By JULIUS ALAGBE & EMEKA EJERE
The unattractive rates in the Nigerian fixed income market may soon begin to take its toll on the country’s economy as investors may begin to move their funds en masse to alternative investment destinations outside the shores of the country.
The decision by the Central Bank of Nigeria (CBN) to completely prohibit individuals and local firms from investing in both its primary and secondary Open Market Operations (OMO) auctions is impacting on deposit and lending rates in a way that have left the money market confused. Analysts believe that the capital flight will be fueled by the quest for a higher return on investment on cash and near-cash assets which is now likely to be more attractive in more stable economies.
BusinessHallmark learned that the CBN circular which was announced in October last year has resulted in a noticeable decline in the lending rates of commercial banks by about six per cent. Similarly, deposit rates paid by banks to customers have also dropped drastically to between two to three per cent, while the lending interest rate has nosedived from as high as 18% to around 11%.
Inundated with liquidity as a result of the CBN’s OMO exclusion policy, banks became afraid that accepting priced deposits would result in the decline of their loan-to-deposit ratio and subsequently resorted to refusing large fixed deposits from their customers.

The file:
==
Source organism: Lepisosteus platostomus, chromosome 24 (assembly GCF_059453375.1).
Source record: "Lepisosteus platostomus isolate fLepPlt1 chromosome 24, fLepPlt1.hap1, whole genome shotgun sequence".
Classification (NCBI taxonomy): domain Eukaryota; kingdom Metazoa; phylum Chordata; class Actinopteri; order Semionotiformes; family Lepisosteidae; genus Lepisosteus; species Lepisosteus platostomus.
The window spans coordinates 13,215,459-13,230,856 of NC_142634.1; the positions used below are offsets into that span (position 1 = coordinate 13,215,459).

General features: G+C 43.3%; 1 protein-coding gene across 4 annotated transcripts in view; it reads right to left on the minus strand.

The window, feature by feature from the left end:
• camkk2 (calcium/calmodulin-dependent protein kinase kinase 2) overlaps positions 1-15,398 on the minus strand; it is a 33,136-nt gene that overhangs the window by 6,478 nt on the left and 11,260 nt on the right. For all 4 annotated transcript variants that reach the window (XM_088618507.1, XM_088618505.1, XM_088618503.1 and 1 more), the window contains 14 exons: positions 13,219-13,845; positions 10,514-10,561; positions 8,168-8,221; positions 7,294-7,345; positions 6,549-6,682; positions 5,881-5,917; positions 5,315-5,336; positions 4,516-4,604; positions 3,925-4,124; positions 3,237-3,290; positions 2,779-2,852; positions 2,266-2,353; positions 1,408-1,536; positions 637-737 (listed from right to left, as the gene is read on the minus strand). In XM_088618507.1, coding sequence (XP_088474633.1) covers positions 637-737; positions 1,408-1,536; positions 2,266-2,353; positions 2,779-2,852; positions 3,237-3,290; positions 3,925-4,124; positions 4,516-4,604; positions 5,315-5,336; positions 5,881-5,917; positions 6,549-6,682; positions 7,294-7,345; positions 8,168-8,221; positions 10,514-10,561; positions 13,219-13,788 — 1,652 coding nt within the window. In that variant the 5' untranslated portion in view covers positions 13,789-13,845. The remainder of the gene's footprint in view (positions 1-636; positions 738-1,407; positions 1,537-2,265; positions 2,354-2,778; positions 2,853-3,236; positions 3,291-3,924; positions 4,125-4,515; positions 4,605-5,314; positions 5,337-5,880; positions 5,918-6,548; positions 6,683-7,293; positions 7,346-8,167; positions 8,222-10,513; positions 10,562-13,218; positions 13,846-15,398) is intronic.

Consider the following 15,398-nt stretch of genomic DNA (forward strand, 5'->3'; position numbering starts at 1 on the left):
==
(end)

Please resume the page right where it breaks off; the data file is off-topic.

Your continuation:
As against 16%, Treasury Bills rates have dropped to around 3% and long tenor FGN bond trade at less than 10%. As the nation’s headline inflation rate jerked up, market analysts say the trend will further widen negative real return to all time. Inflation rate for January pitched at 12.13% as result of the monetary policy directive which has resulted in increase credits to the economy.
According to market data, the average real return on government securities has turned negative, racing behind the headline inflation rate. Experts say this is a disincentive to investment in securities. Analysts at Cardinalstone pegged return on investment securities at 6.5 per cent, trading below 12 per cent inflation rate in the country.
However, analysts at FSDH said the real interest rate gap remained flattish at -6.5 percentage points in January 2020, which was quite similar to December 2019 position. In a bid to reset the economy, the apex bank banned individuals and a number of financial houses from participating in its open market operation.
Analysts at FSDH restated that CBN OMO policies resulted in excess system liquidity which has led to declining rates on government securities since September 2019.
“It is expected that the lower interest rate environment will translate into lower lending rates and increased lending to the private sector”, FSDH held. They said this factor, coupled with CBN policy on LDR which has boosted lending to the real sector, could slow down price increase in the year.
In January, the inflation rate jerked up 15 basis points to settle at 12.13% from 11.98% in December. For 2019, the average inflation rate was 11.4%, but analysts at FSDH have an estimated 11.9% for 2020.
In their reactions to a low rate, high inflation environment, some investment experts have projected a diversified interest in the capital market as a safe haven for the fund. The real estate segment is expected to receive capital injection, analysts told BusinessHallmark.
Meanwhile, in its weekly report, the CBN tracked data showed that some deposit money banks have adjusted their funding sources. Deposits repricing has turned to defining factor in funds mobilization as banks shy away from taking high rate fixed deposits.